the great misfortune lies in the fact that
Southern public sentiment fails to see, as
the people equally fail to feel the popular
error of consuming the natural fruitfuluess
of the fields which both feed and clothe them.
Without laborers to cultivate and improve
the indefinite millions of acres of impoverished
lands, our present practice of skinning
and bleeding the soil will not be abandoned
for many years. The public interest demands
more laborers in the planting Ssates;
and this interest sheuld be respected by all
parties. The highest statistical authorities
at the North estimate each able-bodied adult
immigrant from Europe in into the free
States, as worth one thousand dollars to the
public there. At this rate, two hundred
thousand immigrants a year, give the North,
every twelve months, two hundred million
dollars worth of imported laborers. Will the
planters and business men of the South fold
their arms in idleuess, and say that the large
area of farming lands in this quarter of a
coffimon confederacy, shall have no benefit
whatever from the introduction of human
muscles from abroad ?
Education of the Agriculturist.?
No man is so high as to be independent of
the success of this great interest; no man is
so low as not to be effected by its prosperity
or decline. Agriculture feeds us; to a great
degree it clothes us; without it we could not
have manufactures, and we should not have
commerce. These all stand together like
pillars in a cluster,the largest in the middle
?and that largest is agriculture. We live
in a country of small farms and freehold ten- j
ements; a country which men cultivate with j
their own hands their own fee simple acres,
drawing not only their subsistence, but also
their spirit of independence and manly freedom,
from the ground they plough. They
are at once its owners, its cultivators, and its
defenders. The cultivation of the earth is I
the most important labor of man. Man may
be civilized, in some degree, without great
i?i munnr<iiif nrnc nn/1 Tiritli litf 1r I
piU^lVCC in imuiuiuviun/.-'j uuu mm JIKIII ;
commerce with distant neighbors- but with- ;
out. cultivation of the earth, he is, in all i
countries, a savage. Until he gives up the [
chase aud fixes himself to some place and
seeks a living from the earth, he is a roaming j
barbarian. When tHlage begins other arts ;
follow. The farmers, therefore, are the foun- j
ders of human civilization.?Daniel Webster.
Peacii Tree Borer ? Tansy.?We !
saw it stated two years ago in an agricultural
journal, that these pests could be driven j
from peach trees by tausy. We planted it
at the roots of some ten or twelve trees, and
not one of them have been disturbed, whilst
others are injured. This spring we intend i
planting it around all.?Newberry Sun.
A subscriber and friend enclosed the above,
and adds that wormwood will-produce
the same effect.?Charleston Courier t
fact, inn ? Jfaiind
v I ' J <-2 i
? Every man has just as much vanity as '
he wants understanding.
? An honest man is the noblest work of j
God ; but a woman is the prettiest.
? Lie who reckons on his neighbor will go j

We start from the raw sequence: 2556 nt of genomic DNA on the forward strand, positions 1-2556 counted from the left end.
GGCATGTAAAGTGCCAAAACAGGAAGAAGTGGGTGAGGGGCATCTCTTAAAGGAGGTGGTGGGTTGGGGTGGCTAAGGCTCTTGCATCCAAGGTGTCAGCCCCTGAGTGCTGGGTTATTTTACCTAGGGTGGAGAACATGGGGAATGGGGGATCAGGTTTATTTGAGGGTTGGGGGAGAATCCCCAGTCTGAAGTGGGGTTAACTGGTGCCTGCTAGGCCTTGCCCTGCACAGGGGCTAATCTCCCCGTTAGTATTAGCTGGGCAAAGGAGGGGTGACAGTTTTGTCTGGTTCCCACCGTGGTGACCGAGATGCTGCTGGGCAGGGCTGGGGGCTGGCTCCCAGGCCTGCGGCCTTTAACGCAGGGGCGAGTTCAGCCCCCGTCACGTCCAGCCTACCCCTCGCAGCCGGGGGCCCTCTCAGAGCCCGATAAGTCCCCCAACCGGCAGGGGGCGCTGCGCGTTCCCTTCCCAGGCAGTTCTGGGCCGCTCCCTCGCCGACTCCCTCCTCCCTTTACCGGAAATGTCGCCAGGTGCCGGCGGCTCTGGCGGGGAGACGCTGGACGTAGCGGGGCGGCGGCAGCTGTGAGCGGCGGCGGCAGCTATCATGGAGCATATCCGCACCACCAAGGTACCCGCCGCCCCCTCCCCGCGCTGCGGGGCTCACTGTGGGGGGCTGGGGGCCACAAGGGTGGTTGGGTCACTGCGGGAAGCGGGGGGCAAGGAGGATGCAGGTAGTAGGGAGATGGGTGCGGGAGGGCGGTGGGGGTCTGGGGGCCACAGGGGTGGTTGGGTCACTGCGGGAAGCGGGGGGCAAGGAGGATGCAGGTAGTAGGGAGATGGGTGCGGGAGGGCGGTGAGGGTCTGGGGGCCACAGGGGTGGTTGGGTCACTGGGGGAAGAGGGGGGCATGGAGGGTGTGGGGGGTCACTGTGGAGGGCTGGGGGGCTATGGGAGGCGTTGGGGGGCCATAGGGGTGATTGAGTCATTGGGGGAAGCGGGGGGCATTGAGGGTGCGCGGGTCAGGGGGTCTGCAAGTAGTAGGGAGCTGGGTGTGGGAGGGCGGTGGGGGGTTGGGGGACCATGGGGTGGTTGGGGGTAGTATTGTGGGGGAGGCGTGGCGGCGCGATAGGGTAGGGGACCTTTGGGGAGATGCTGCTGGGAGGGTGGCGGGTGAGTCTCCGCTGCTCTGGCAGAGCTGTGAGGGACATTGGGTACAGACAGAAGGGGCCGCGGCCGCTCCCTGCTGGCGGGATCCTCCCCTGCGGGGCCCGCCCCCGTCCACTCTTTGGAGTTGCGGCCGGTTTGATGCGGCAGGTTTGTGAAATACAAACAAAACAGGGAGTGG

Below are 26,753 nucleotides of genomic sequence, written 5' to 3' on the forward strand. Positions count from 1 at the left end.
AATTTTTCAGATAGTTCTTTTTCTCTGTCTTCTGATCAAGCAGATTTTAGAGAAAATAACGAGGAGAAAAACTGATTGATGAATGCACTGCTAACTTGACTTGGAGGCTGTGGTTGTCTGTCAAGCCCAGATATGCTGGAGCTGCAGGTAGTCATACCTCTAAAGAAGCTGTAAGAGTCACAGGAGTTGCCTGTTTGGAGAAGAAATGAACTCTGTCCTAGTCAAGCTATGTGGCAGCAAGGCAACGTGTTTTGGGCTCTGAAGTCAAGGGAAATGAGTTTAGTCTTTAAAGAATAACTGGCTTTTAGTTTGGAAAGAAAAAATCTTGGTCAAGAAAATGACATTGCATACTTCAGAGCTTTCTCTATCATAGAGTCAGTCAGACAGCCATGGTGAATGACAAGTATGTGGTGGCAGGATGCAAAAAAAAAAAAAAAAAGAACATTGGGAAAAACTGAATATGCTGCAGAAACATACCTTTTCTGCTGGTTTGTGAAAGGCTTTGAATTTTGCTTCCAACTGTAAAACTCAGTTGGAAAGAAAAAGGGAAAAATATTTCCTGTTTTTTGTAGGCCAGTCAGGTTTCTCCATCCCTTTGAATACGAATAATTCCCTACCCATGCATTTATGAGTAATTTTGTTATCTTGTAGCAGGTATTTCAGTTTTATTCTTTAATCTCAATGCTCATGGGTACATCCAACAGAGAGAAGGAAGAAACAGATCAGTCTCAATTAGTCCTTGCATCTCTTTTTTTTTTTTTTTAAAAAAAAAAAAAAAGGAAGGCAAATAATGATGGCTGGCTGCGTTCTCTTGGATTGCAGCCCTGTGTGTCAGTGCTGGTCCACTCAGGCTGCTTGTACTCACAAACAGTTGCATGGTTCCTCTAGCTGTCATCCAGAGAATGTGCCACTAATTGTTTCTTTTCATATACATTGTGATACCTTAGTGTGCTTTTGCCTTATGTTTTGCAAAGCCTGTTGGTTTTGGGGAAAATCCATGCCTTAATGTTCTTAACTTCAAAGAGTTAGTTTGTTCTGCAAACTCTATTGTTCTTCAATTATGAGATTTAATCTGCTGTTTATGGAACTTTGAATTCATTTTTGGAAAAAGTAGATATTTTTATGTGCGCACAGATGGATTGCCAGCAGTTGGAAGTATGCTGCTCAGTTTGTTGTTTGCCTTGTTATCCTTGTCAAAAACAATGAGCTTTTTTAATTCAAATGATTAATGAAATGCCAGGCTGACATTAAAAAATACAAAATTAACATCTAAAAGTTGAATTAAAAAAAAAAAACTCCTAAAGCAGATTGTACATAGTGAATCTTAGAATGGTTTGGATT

to heel fasting.
? The best certificate of a man's character i
i is, " lie keeps his promises."
I ? There has never been so large a number
j of convicts at. Sing Sing prison ax now. There
! are about 000 males and 00 females.
{ ? A good minister prayed fervently for !
; those of his congregation who were too proud ;
! to kneel and too lazy to stand,
j ?The number of postage stamps used du- i
; ring the year 1S57 was 108,104.540 the |
j value of which was 84,040,975 25.
1 Industry must prosper," as the man said
when holding the baby for his wife to chop i
; wood.
i ? fn Florida they put thieves in the pillory
I and pelt them with rutten eggs. Bvcr after
| they are " In bad odor."
1 ?The name of the architect who builds i
castles in the air, is To-morrow; and Hope 1
J lays the foundation.
i ?A dandy lately appeared in Iowa with i
| legs so attenuated that the authorities had !
him arrested because lie had no risib/r mmns j
of support.
? Why caunot a deaf man be legally condemned
for murder ? Because the law says, i
no man shall be condemned without a hearing.
? An Alabuny man advertises for his runaway
wife, who "is but 15 years of age,
and of a loving disposition, and had on three
rattan hoops."
? At Hamilton, Canada, there is a woman
in prison for civil debt. She has been there
\ for seven years, and still no prospect for her
j release.
I ?Secret kindness done to mankind is as
I beautiful as secret injuries are detestable.
! To be invisibly good is as god-like as to be
j invisibly evil is diabolical.
| ?A little stealing is a dangerous part, out
J stealing largely is a noble art; 'tis mean to
| rob a hen-roost of a hen, but stealing inilj
lions makes us gentlemen.
! ? Adversity tries our friends?prosperity
our enemies "Give me neither poverty nor
riches," said a divine one. He that is rich
may be proud, lie that is poor may steal.
? It is only necessary to grow old to become
more indulgent. I see few faults committed
that I have not committed myseLf.
? To pronounce a man happy because he
is rich, is just about as absurd as to call a
man healthy because he has enough to eat.
A very common mistake.
? To become wealthy?never spend a six|